That’s when McBean announces a new machine to remove the stars from the bellies of those who “had stars at the start” allowing them to reclaim their pole position in society by reversing the rules and for a few more dollars the Star Belly’s have their stars removed.
And so having solved that problem he then turns the tables once again and offers the first group the chance to revert back to their non-starred state, all of this for a price.
“And then” Dr Seuss says “as you can probably guess, things really got into a horrible mess”.
The price keeps going up, the Sneetches keep racing through both machines until all of their money is gone at which point Mr. McBean packs up and leaves town and laughed as he drove in his car up the beach, “They never will learn. No you can’t teach a Sneetche.”
You see the real point Dr. Seuss is making isn’t about racism , but greed and the foolish act of the pursuit of status symbols.
The real point he’s getting at, his real target is the kind of crass commercialism and consumerism that preys on your fears of being ostracized by your peers for exactly the kind of trivial crap found at the start of the story, and which then, by offering some silly solution takes your money, only to quickly move the goalposts in short order and take even more of your money while you just try keep up.
Think about it, the fashion industry, the cosmetics industry, and personal hygiene, the work out industry, the automotive industry and especially the tech industry. His target is any industry that attaches status to whatever product they’re selling and then rapidly changes in order to keep demand high and keep consumers wanting to always have the latest gizmo.
In this book the good Doctor is taking aim at the idea that people should be judging each other on what clothes, makeup, deodorant, shoes, car, or mobile phone, iPod, or laptop they use. He’s showing us how ridiculous those kind of judgments are and how we’re all being exploited by unscrupulous marketers, influencers, businesses and advertising agency’s that only want to profit from our own petty and insipid insecurities.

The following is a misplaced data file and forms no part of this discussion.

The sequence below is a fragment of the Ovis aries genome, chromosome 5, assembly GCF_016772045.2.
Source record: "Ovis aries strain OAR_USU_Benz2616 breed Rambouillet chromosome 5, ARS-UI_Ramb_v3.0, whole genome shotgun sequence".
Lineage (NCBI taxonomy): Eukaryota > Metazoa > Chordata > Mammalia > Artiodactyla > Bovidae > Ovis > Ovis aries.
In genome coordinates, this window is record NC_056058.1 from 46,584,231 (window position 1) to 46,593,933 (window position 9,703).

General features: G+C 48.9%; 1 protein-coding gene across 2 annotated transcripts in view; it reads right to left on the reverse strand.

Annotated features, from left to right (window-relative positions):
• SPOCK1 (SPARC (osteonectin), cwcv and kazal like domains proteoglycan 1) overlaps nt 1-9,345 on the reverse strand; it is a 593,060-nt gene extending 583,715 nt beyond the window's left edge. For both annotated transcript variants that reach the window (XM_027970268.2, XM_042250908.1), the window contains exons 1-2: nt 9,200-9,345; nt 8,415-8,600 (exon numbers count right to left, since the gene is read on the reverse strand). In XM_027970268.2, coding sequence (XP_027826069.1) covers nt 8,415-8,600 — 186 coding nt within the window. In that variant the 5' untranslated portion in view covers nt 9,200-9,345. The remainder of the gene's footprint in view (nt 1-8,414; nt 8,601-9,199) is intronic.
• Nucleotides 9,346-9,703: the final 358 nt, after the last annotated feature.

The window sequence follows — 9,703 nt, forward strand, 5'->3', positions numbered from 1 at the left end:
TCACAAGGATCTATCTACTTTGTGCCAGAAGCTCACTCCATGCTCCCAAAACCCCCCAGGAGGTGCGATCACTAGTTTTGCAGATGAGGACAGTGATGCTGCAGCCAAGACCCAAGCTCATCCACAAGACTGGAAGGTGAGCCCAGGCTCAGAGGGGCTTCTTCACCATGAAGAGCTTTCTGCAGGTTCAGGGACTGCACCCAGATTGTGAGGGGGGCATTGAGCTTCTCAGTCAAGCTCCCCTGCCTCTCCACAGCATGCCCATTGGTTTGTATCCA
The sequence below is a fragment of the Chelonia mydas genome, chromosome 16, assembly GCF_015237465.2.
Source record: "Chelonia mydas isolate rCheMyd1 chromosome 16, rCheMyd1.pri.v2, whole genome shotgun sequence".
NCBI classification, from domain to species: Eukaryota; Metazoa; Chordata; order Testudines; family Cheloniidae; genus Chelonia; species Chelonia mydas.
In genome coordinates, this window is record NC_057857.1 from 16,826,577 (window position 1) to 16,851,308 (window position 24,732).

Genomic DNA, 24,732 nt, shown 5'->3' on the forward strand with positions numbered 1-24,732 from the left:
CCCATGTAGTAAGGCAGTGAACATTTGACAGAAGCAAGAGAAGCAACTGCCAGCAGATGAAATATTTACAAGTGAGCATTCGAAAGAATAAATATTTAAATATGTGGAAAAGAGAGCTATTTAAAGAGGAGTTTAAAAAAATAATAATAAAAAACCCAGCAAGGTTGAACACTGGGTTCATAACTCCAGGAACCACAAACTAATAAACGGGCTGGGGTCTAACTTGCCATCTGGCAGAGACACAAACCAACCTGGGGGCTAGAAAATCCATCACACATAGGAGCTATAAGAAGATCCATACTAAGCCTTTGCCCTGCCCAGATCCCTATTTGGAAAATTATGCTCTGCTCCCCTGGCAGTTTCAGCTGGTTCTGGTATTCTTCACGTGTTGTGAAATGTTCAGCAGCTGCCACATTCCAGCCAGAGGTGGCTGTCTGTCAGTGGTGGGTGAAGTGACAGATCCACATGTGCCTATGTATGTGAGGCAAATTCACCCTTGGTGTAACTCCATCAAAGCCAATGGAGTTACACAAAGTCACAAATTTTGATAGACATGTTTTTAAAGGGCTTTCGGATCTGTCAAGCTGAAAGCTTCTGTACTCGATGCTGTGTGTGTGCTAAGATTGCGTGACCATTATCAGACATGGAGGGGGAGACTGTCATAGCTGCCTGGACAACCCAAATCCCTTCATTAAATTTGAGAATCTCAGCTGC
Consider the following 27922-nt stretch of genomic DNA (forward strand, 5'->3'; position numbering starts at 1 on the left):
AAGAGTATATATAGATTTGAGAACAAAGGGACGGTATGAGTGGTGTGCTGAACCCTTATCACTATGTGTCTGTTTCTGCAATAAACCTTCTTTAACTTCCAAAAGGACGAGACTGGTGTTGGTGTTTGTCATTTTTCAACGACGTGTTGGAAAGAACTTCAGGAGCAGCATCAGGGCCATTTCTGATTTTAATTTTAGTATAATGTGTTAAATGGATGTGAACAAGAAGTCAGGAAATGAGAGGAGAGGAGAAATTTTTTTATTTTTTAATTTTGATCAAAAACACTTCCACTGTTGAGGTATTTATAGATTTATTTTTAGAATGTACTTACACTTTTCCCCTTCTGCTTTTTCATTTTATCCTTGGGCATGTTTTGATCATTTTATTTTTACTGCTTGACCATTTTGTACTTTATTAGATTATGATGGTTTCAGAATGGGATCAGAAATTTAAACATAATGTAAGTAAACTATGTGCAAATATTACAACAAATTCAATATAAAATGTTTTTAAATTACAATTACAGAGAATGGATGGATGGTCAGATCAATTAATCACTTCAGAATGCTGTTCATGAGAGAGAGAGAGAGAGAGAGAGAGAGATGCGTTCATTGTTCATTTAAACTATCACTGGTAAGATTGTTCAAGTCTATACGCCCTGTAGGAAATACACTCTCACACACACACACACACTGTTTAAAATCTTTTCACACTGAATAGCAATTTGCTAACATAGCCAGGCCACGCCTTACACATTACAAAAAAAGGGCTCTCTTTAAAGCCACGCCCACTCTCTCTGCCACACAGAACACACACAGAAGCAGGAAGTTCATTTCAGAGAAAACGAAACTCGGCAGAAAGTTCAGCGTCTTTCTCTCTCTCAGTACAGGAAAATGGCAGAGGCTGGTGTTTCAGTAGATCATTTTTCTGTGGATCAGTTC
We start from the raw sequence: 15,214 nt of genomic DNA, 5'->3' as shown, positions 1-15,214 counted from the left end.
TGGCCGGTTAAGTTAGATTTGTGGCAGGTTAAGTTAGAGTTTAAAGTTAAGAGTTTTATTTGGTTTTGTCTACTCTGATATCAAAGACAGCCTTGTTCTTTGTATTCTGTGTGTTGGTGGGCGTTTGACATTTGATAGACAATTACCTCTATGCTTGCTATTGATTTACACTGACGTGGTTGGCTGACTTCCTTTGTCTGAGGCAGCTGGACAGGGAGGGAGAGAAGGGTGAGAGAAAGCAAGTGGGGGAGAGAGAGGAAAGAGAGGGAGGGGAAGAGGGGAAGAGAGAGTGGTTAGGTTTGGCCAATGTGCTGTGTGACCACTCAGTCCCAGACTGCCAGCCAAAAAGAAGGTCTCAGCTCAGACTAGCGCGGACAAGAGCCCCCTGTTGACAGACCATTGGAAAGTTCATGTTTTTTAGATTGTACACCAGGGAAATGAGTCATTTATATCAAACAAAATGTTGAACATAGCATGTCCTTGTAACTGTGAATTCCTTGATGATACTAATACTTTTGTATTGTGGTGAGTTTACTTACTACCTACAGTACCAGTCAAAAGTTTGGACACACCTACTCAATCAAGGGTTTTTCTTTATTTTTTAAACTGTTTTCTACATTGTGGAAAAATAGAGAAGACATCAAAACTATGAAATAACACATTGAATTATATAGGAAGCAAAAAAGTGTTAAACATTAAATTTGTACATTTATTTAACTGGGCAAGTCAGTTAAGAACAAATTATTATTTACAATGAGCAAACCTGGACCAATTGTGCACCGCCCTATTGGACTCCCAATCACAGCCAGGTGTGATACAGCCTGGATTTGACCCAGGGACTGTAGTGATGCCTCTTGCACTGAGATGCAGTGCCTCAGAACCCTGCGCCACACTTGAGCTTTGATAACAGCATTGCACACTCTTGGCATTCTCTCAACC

The Sneetches has a much more complex moral than simply the notion that “we should treat all people equally because we’re really all the same deep down.” That’s just short sighted and myopic in my opinion.
And that’s why it’s my favorite book by Dr Seuss. He’s managed somehow to condense one of the trickiest and most precarious aspects of modern life, something we all struggle with and one that’s if anything is getting worse as time goes by, into a brilliantly simple fable.
Rather than cancel this book or demonize it, rather than hide it from our children because of the insecurities of a few simple minded charlatan’s in the “Race Hustle Industry” I want more kids to read it and learn this lesson. I want them to recognize how ridiculous the ways we differentiate ourselves from each other are, but more than anything I really want them to look out for, recognize and avoid people like Sylvester McMonkey McBean.
All that’s required to understand the overarching message is to look at the last few pages of the book and the beleaguered expressions of bewildered bamboozlement on the Sneetches faces as McBean skedaddles with all of the their loot.
It’s only when “every last cent of their money was spent” that the Sneetches realize the error of their ways “and that Sneetches are Sneetches and no kind of Sneetch is best at the beaches.” Dr Seuss made it clear, the moral of the story is, that the quest for status through materialistic tokens will never bring the true contentment and happiness you’ll find in personal relationships, there’s so much more going on here than just prejudice and bigotry……. if you can just get past your own.
Author: Jaz McKay is a long time veteran of Talk Radio, a story teller, a public speaker, an activist, and is the editor and publisher of The Deplorable Patriot website. He lives in Bakersfield, California with his wife and their dog and two cats. He’s been called the Uncommon Voice of the Common Man and is a Super Spreader of the Truth.